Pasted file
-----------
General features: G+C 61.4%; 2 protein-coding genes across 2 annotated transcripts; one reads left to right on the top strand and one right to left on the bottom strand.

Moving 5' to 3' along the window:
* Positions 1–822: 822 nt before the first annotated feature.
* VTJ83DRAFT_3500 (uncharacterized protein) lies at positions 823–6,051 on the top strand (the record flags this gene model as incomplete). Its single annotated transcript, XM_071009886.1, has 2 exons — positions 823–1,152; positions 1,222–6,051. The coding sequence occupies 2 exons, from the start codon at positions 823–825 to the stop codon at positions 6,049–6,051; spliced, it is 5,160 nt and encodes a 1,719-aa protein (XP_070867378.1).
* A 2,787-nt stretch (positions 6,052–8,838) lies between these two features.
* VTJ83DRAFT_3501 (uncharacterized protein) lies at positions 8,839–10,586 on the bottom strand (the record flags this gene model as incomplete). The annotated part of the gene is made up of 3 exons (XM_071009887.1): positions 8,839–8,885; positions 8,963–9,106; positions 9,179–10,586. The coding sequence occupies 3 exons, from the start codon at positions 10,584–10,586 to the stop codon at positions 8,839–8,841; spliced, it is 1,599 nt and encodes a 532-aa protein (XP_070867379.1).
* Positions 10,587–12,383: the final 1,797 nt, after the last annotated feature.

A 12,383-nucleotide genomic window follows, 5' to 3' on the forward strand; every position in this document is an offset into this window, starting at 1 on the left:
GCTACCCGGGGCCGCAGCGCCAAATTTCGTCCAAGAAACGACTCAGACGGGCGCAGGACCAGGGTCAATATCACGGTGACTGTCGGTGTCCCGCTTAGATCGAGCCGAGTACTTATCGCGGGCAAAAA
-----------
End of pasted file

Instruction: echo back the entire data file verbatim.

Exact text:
General features: G+C 61.4%; 2 protein-coding genes across 2 annotated transcripts; one reads left to right on the top strand and one right to left on the bottom strand.

Moving 5' to 3' along the window:
* Positions 1–822: 822 nt before the first annotated feature.
* VTJ83DRAFT_3500 (uncharacterized protein) lies at positions 823–6,051 on the top strand (the record flags this gene model as incomplete). Its single annotated transcript, XM_071009886.1, has 2 exons — positions 823–1,152; positions 1,222–6,051. The coding sequence occupies 2 exons, from the start codon at positions 823–825 to the stop codon at positions 6,049–6,051; spliced, it is 5,160 nt and encodes a 1,719-aa protein (XP_070867378.1).
* A 2,787-nt stretch (positions 6,052–8,838) lies between these two features.
* VTJ83DRAFT_3501 (uncharacterized protein) lies at positions 8,839–10,586 on the bottom strand (the record flags this gene model as incomplete). The annotated part of the gene is made up of 3 exons (XM_071009887.1): positions 8,839–8,885; positions 8,963–9,106; positions 9,179–10,586. The coding sequence occupies 3 exons, from the start codon at positions 10,584–10,586 to the stop codon at positions 8,839–8,841; spliced, it is 1,599 nt and encodes a 532-aa protein (XP_070867379.1).
* Positions 10,587–12,383: the final 1,797 nt, after the last annotated feature.

A 12,383-nucleotide genomic window follows, 5' to 3' on the forward strand; every position in this document is an offset into this window, starting at 1 on the left:
GCTACCCGGGGCCGCAGCGCCAAATTTCGTCCAAGAAACGACTCAGACGGGCGCAGGACCAGGGTCAATATCACGGTGACTGTCGGTGTCCCGCTTAGATCGAGCCGAGTACTTATCGCGGGCAAAAA